12. I tried to choose names that would evoke the eras in which the city would have seen its first wave of pro sports clubs. So, generally, the northern cities will reflect early 20th century origins, California and Texas will be WWII/postwar-era, and the sunbelt cities will be 1970s or beyond. California Stars -I see this team as having origins as Hollywood Stars FC, then switching it up upon moving to Anaheim. Carolina Vulcans, Carolina Flight, Carolina Aviators, Charlotte Spirit -The area has a history with racing and, thus, vulcanized rubber. But the Vulcans name can also lend itself to an identity that has nothing to do with racing if you go with that theme for Indianapolis. Flight and Aviators have more to do with the area's Aviation history. Spirit was the original nickname for the NBA team that eventually became the Charlotte Hornets. Cincinnati Regals -Any monarchy themed name would work here. But this one seems to lend itself more to soccer than any other option. Cleveland Foresters, Cleveland Lakeshores, Cleveland Shoremen -I feel like a Cleveland club would have began as Forest City FC or Lakeshore FC and acquired one of these nicknames. Columbus Scarlets -Many early 20th century teams acquired nicknames based on their colors There's a good chance a Columbus club would have aquired equipment from Ohio State and possibly shared facilities at some point. Dallas Pegasus FC, Dallas Wingsteeds -My inspiration came from the Akron Wingfoots basketball team, named for their sponsor's (Goodyear) logo. Mobil Oil is a company I could see sponsoring a soccer team and also has an iconic logo of Pegasus, the mythical winged horse and a civic symbol for the city of Dallas. Pegasus could concievably work for a soccer club the way New York Apollo did in the 1970s. But I feel like Wingsteeds is such a unique name that could have only come from the mid-20th century. If that seems too ambitious, Wings or Pegs could work. Houston Apollos -This was the name of a short-lived minor league hockey team and, as mentioned earlier, has real life history in soccer. You seem to want a space-agey nickname fo Houston, and this works better than Cosmos, which would feel wrong if used anywhere outside of New York. Racing Indy FC -I see this team as having 1970s or 1980s origins, shortly before or after the Indianapolis Racers of the WHA. They would have adopted this name befor the WHA club, or after it folded, then rebranded in the mid-2000s when European-style names became en vogue. Fortunately, this one isn't a reach and makes total sense for a place like Indianapolis. Las Vegas Flash, Las Vegas Atoms -Las Vegas probably wouldn't have had a team until at least the 1990s and Flash would be a fitting nickname for that era. It would have carried over to now because it would have been the first major pro sports operation in Las Vegas and the fans wouldn't want to divorce themselves from that success. If Miami and Orlando can get by with Heat and Magic, Flash isn't too much of a stretch. It also fits the "odd" category you seem to want for Vegas. Either name lends itself to a cool crest based on the over-the-top "atomic age" road signs from Vegas' heyday. Miami Internacionales, Miami Flamingos -Not surprisingly, both are related to the Miami's probable real life soccer brand, and for good reason. Milwaukee Bocks, Milwaukee Herons, Milwaukee Gulls -Bocks is a great name if you don't want something too close to Brewers, but still references beer. Plus, it could lend itself to a cool crest based on a goat. If you want to go more the Lake Michigan route, any marine bird native to Wisconsin would work. Herons and Gulls are two that are very common in Milwaukee. The oldest soccer club on record in the city is Milwaukee First Ward, which would have been based in a district near the lake and is something you may want to consider. Nashville Cumberlands, Nashville Showmen -Cumberlands sounds more early 20th century, but the backstory could be that it's a tribute to an early soccer club in Nashville called Cumberland FC. Showmen feels more like something that wouldn't have been out of place in the NASL. Oklahoma 66ers, Route 66 FC, Mother Road FC -Stampede feels appropriate, but a name based on Route 66 would lend itself to an interesting badge design. Soccer is probably also the only sport where you could base a brand on the famed route's "Mother Road" nickname and get away with it. Sacramento Solons, Sacramento Rivermen, Sacramento Ursine FC -Sacramento is a tough one because there's not really anything you free-associate it with other than it's in California and it's the capital. Solons is an old PCL team nickname that could make for an interesting soccer identity. Maybe part of the back story is that some of the old PCL clubs operated soccer teams in the off season. Rivermen is because Sacramento is one of many cities that claims River City as a nickname. Ursine is a bear reference that fits more modern soccer club naming conventions. I see a crest that would involve the Ursa Major constellation, which could be pretty cool. San Diego Santos -The Raiders original nickname was the Senors, so it's not exactly a stretch that a team in San Diego would have gone with the Spanish version of "Saints." I do like the possibility of Toros as well. Utah Swarm, Utah Mountaineers -Swarm is a nickname born out of the 90s when I could see Salt Lake City acquiring a team, and it references the Beehive State. Mountaineers should be pretty obvious.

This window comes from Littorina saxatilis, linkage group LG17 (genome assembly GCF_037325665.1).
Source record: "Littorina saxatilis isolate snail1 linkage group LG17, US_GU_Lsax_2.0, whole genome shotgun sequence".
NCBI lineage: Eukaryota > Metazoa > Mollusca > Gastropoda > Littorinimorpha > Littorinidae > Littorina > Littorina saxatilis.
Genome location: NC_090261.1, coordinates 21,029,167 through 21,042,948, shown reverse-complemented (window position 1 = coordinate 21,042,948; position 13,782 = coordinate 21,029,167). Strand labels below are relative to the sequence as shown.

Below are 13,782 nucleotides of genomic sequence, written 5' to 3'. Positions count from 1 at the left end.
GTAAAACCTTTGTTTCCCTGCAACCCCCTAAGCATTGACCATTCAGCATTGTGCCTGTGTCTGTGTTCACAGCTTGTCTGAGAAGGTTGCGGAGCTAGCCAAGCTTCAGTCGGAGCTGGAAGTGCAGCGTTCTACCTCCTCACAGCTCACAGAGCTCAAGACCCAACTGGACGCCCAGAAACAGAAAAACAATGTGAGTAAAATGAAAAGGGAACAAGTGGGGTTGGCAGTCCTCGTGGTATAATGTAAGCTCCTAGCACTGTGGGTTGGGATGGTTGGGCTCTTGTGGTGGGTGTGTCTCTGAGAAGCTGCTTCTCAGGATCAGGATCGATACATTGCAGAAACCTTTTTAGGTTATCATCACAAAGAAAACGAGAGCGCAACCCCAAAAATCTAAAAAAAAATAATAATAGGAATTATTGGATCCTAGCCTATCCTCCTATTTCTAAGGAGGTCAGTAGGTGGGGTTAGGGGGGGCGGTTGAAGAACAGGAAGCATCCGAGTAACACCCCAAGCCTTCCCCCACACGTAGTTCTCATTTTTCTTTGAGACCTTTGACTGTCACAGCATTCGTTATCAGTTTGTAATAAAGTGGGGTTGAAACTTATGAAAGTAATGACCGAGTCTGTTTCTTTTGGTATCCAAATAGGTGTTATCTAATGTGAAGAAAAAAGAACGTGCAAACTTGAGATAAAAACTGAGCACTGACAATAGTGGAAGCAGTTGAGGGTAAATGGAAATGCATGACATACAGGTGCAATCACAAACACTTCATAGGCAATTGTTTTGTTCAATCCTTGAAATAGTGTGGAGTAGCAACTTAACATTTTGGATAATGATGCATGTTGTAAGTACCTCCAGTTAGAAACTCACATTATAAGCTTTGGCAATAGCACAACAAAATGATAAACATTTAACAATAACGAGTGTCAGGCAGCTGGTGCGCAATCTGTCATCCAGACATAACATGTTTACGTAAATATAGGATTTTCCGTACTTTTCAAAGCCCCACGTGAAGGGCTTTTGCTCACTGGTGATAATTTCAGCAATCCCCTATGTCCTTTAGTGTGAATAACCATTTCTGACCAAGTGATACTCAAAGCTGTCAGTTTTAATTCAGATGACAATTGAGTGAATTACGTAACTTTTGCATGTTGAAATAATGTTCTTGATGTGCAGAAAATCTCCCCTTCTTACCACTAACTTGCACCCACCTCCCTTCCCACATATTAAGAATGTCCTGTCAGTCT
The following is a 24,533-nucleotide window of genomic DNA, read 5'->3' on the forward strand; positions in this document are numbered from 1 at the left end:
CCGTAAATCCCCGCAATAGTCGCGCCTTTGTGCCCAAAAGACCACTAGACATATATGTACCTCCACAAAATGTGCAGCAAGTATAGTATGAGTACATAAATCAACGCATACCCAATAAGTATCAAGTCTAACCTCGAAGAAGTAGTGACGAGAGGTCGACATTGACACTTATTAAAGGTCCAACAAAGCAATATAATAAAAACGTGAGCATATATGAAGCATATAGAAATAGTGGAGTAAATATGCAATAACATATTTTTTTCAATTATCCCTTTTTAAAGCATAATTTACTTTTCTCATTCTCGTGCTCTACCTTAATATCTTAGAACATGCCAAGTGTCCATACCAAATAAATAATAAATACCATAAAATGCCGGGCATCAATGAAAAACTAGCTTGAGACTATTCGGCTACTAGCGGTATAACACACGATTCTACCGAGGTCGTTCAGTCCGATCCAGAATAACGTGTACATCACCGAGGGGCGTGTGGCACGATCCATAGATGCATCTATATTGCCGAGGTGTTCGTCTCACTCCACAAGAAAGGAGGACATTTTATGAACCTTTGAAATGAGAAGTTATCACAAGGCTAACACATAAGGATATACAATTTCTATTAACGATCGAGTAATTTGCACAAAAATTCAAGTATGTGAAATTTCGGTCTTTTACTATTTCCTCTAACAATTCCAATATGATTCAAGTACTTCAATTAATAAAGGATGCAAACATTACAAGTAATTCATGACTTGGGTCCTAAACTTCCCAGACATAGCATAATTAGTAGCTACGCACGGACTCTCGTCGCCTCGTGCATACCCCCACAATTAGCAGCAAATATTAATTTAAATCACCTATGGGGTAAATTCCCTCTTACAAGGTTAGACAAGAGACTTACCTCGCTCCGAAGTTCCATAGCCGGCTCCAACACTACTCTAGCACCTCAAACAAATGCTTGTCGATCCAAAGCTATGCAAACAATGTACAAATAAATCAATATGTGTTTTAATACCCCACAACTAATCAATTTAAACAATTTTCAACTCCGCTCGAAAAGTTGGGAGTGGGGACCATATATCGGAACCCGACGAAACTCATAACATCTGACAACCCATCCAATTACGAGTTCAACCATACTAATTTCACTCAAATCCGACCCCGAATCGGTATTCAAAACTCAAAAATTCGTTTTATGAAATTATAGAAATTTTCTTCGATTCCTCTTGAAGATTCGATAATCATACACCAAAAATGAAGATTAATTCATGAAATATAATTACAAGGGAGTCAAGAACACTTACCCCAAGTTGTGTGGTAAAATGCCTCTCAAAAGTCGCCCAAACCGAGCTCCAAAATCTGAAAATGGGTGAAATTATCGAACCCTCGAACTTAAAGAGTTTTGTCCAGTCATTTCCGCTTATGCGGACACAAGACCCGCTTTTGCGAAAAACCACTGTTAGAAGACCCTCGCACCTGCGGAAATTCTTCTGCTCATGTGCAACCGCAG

13. Red Sox: Maybe some green alt gear, but that's it. All they really need to do is bring back the red 70s cap. Twins: Why not just go back to their Metrodome-era unis, but swap out navy for purple? It'd give them a distinctive look without disrupting the integrity of their brand, and purple is a very appropriate color for Minnesota. A's: I could dig that. But the darker green is good too. Rockies: No way. Just ditch the black and get a more western style font. Royals: Don't fix what ain't broke. Marlins: Just move away from black and they'll be fine.